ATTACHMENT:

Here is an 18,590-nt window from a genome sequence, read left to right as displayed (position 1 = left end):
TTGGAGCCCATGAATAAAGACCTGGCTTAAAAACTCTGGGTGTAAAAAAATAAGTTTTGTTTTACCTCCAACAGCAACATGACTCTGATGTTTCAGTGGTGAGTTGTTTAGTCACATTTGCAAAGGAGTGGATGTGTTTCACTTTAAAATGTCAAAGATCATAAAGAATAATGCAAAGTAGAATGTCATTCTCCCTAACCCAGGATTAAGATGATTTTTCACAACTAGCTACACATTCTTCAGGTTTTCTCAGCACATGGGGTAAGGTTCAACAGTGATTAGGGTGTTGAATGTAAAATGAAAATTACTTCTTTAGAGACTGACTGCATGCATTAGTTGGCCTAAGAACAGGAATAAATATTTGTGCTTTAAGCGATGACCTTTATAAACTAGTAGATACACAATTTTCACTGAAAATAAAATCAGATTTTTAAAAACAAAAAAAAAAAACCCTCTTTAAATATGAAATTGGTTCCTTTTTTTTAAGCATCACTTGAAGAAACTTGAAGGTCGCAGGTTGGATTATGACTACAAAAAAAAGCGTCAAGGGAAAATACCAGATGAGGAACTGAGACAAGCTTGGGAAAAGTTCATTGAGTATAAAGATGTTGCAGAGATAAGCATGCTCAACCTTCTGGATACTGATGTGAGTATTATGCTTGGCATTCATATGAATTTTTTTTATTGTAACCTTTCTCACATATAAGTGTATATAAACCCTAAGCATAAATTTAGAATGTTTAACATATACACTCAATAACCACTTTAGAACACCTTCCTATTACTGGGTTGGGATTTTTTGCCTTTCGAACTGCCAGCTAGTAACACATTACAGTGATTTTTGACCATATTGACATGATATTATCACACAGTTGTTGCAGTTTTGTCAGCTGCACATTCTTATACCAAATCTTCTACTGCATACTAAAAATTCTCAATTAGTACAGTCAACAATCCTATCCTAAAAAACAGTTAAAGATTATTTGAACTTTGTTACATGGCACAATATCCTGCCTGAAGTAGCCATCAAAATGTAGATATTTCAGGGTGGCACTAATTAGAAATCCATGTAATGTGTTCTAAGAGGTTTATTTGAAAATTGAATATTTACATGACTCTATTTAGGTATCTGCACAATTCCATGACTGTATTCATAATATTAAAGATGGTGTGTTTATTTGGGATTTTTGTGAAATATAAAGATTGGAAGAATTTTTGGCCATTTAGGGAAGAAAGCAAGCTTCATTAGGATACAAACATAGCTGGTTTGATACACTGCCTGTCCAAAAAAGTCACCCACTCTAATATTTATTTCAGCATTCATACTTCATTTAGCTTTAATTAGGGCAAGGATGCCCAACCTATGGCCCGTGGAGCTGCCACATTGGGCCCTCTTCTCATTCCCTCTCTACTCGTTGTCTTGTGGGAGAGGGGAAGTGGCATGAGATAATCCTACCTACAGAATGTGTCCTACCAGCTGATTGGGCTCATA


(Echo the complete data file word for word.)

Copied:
Here is an 18,590-nt window from a genome sequence, read left to right as displayed (position 1 = left end):
TTGGAGCCCATGAATAAAGACCTGGCTTAAAAACTCTGGGTGTAAAAAAATAAGTTTTGTTTTACCTCCAACAGCAACATGACTCTGATGTTTCAGTGGTGAGTTGTTTAGTCACATTTGCAAAGGAGTGGATGTGTTTCACTTTAAAATGTCAAAGATCATAAAGAATAATGCAAAGTAGAATGTCATTCTCCCTAACCCAGGATTAAGATGATTTTTCACAACTAGCTACACATTCTTCAGGTTTTCTCAGCACATGGGGTAAGGTTCAACAGTGATTAGGGTGTTGAATGTAAAATGAAAATTACTTCTTTAGAGACTGACTGCATGCATTAGTTGGCCTAAGAACAGGAATAAATATTTGTGCTTTAAGCGATGACCTTTATAAACTAGTAGATACACAATTTTCACTGAAAATAAAATCAGATTTTTAAAAACAAAAAAAAAAAACCCTCTTTAAATATGAAATTGGTTCCTTTTTTTTAAGCATCACTTGAAGAAACTTGAAGGTCGCAGGTTGGATTATGACTACAAAAAAAAGCGTCAAGGGAAAATACCAGATGAGGAACTGAGACAAGCTTGGGAAAAGTTCATTGAGTATAAAGATGTTGCAGAGATAAGCATGCTCAACCTTCTGGATACTGATGTGAGTATTATGCTTGGCATTCATATGAATTTTTTTTATTGTAACCTTTCTCACATATAAGTGTATATAAACCCTAAGCATAAATTTAGAATGTTTAACATATACACTCAATAACCACTTTAGAACACCTTCCTATTACTGGGTTGGGATTTTTTGCCTTTCGAACTGCCAGCTAGTAACACATTACAGTGATTTTTGACCATATTGACATGATATTATCACACAGTTGTTGCAGTTTTGTCAGCTGCACATTCTTATACCAAATCTTCTACTGCATACTAAAAATTCTCAATTAGTACAGTCAACAATCCTATCCTAAAAAACAGTTAAAGATTATTTGAACTTTGTTACATGGCACAATATCCTGCCTGAAGTAGCCATCAAAATGTAGATATTTCAGGGTGGCACTAATTAGAAATCCATGTAATGTGTTCTAAGAGGTTTATTTGAAAATTGAATATTTACATGACTCTATTTAGGTATCTGCACAATTCCATGACTGTATTCATAATATTAAAGATGGTGTGTTTATTTGGGATTTTTGTGAAATATAAAGATTGGAAGAATTTTTGGCCATTTAGGGAAGAAAGCAAGCTTCATTAGGATACAAACATAGCTGGTTTGATACACTGCCTGTCCAAAAAAGTCACCCACTCTAATATTTATTTCAGCATTCATACTTCATTTAGCTTTAATTAGGGCAAGGATGCCCAACCTATGGCCCGTGGAGCTGCCACATTGGGCCCTCTTCTCATTCCCTCTCTACTCGTTGTCTTGTGGGAGAGGGGAAGTGGCATGAGATAATCCTACCTACAGAATGTGTCCTACCAGCTGATTGGGCTCATA